Separatist militias in the Ukrainian cities of Donetsk and Luhansk have retreated to fortified barricades in anticipation of advancing government forces through the eastern provinces. Key bridges into the towns have been blown up, and separatist leaders complain of having been abandoned by Russia. Ukrainian government officials said that they succeeded in sealing the previously porous border with Russia, preventing the entry of more militia and weaponry. Poroshenko and his new defense minister Valeriy Heletey said there would be no more unilateral ceasefires with separatist troops – after a 10-day ceasefire saw false hope that the conflict would be resolved peacefully.
Russian President Vladimir Putin’s silence has been questioned by many, especially coming on the heels of remarks last week that he would protect ethnic Russians wherever they may be. Russian Foreign Minister Sergei Lavrov said simply that “a quick end to the bloodshed is in our common interest.” Ukrainian officials have been busy setting up blockades to isolate separatists in the cities. Analysts have noted that despite the quick advance of government troops, pitched battles in the big cities may last weeks. With Donetsk as a city of 1 million and Luhansk with more than 400,000 – many civilians have fled, hoping not to be caught in the midst of the hostilities.
Western leaders are still busy denouncing Russia and Ukrainian separatists, with the latest voice to join the chorus Angers Fogh Rasmussen, the secretary general of NATO. He contended that Russia was playing a “double game” in Ukraine, issuing statements endorsing peace while massing its forces along the border and smuggling arms to separatists. He ended by encouraging more sanctions against Russia and separatists.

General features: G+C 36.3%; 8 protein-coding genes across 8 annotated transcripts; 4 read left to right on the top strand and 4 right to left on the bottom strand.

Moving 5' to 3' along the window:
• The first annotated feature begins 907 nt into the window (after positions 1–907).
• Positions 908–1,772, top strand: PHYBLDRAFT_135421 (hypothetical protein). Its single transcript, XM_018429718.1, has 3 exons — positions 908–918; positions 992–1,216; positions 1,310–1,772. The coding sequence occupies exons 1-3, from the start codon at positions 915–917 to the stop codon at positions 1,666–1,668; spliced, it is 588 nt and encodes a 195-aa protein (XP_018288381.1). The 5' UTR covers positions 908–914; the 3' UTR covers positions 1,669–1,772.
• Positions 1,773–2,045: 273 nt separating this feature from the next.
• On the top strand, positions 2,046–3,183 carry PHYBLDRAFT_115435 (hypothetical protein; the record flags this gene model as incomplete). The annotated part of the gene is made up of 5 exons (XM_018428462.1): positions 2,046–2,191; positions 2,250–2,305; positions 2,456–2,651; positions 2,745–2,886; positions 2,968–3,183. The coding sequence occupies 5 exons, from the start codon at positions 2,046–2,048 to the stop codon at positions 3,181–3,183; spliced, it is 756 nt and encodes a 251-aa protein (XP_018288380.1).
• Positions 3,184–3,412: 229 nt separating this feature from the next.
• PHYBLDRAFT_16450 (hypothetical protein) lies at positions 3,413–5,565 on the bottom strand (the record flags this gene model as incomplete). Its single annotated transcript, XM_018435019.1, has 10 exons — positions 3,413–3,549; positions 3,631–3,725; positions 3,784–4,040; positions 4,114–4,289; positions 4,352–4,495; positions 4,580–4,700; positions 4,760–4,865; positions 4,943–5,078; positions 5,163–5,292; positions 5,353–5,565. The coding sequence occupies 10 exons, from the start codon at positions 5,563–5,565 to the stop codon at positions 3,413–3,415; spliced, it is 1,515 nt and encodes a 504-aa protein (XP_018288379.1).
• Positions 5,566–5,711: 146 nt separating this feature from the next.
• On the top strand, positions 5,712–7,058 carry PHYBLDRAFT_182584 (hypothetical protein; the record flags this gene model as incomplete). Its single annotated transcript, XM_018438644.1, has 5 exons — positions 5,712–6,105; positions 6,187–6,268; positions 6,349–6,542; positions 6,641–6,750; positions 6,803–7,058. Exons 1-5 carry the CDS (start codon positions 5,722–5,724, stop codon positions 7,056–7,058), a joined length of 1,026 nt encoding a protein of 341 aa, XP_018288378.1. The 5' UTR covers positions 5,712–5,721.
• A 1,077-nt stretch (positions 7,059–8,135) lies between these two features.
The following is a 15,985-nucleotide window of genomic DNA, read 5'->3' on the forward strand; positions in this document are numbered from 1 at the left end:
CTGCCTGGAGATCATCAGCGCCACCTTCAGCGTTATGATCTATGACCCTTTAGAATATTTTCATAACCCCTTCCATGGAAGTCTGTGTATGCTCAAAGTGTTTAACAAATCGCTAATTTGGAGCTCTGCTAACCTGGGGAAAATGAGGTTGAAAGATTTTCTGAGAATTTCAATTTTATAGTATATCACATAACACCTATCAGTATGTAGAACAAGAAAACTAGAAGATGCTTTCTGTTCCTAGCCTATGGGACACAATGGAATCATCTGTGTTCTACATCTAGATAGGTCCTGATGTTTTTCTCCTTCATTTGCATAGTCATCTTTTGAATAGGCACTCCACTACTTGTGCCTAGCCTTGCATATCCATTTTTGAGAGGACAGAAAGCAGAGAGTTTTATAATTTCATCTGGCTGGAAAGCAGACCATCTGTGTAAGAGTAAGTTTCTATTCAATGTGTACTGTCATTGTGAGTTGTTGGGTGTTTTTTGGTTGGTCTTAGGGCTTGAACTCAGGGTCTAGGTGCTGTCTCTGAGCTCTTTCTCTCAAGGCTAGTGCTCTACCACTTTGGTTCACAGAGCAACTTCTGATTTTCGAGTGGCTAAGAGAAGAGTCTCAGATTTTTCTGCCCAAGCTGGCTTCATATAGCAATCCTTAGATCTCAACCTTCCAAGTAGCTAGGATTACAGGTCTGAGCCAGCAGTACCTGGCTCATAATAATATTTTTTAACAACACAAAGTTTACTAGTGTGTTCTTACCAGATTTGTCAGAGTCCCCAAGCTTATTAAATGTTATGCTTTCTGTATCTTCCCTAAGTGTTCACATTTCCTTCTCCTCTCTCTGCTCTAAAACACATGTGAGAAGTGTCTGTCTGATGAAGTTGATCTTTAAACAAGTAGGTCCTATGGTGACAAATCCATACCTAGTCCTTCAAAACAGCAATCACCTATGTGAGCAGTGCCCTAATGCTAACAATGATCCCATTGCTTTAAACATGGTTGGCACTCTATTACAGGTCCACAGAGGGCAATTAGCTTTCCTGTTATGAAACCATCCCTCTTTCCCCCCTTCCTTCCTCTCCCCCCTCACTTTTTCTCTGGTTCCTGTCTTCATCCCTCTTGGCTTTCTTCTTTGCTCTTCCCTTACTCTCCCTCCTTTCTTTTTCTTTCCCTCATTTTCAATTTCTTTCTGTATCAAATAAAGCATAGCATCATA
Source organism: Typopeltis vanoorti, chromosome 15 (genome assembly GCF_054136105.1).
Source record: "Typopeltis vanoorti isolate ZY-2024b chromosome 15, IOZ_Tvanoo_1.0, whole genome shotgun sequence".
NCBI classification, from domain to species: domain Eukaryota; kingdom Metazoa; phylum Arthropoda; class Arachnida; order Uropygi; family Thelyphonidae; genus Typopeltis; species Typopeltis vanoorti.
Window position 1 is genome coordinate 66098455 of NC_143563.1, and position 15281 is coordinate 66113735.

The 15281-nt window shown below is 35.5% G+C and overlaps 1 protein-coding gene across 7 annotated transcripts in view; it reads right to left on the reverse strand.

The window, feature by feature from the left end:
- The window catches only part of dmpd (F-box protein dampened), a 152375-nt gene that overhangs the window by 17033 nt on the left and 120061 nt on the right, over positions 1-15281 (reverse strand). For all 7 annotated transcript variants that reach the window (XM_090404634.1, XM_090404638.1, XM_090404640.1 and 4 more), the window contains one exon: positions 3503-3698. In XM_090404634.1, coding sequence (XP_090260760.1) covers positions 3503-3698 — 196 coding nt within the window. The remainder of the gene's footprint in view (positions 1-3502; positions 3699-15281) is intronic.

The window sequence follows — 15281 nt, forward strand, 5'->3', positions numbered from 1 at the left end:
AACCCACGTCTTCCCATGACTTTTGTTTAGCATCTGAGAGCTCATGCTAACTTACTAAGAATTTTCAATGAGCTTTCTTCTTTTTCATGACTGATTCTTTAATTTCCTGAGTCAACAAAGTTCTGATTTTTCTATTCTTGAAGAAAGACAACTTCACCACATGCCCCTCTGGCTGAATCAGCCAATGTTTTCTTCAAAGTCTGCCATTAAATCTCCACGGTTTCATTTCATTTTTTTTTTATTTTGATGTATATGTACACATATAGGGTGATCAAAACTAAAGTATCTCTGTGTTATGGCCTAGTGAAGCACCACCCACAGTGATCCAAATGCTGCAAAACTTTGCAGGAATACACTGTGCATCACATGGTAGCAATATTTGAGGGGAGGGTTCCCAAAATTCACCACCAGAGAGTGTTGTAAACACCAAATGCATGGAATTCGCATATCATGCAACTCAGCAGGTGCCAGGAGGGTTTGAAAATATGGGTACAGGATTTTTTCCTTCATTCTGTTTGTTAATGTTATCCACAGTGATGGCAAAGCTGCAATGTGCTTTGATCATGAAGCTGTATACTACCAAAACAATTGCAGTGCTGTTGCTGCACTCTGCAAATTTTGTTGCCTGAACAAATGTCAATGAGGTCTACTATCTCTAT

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- Tajikistan has begun investigating the possibility of uranium deposits being located throughout the country. The French enterprise AREVA has expressed considerable interest in exploring Tajikistan for uranium, and Tajik officials have also gone as far as to say that they would look into the precious metal as part of the country’s 2015-2025 energy agenda.
- A tremor measuring 4.9 on the Richter scale shook the northeastern Indian province of Jammu and Kashmir on Tuesday night, though no causalities or significant damage have since been reported. The Kashmir region is prone to earthquakes, and was most recently hit by a 7.8 magnitude earthquake on October 8, 2005.
- Vox has published two charts illustrating the failure of the war on opium production in Afghanistan. The first of the charts shows UN data on drug interdiction in Afghanistan, demonstrating the inefficacy of the United States in curtailing drug trafficking and seizing opium. Only 354,712 kilograms were seized out of a total of 33,200,000 kilograms. In the second chart, total eradication of opium is shown to also be at record lows, with the US only managing to destroy 3.7% of all land devoted to poppy cultivation.
- Afghanistan has announced that it plans to eliminate transit fees on electricity to be imported from Tajikistan and Kyrgyzstan via the proposed CASA-1000 electricity transmission project. This provides a good omen for the slow-in-coming multinational energy project, and provides an alternative to Central Asian nations burdened by the 2.5 US cents per unit fee for electricity currently levied by the Afghans, who had been begun to look to Russia to buy its excess energy. Specifics in the reduction in cost weren’t released, though Pakistan had offered .56 cents/unit without much success.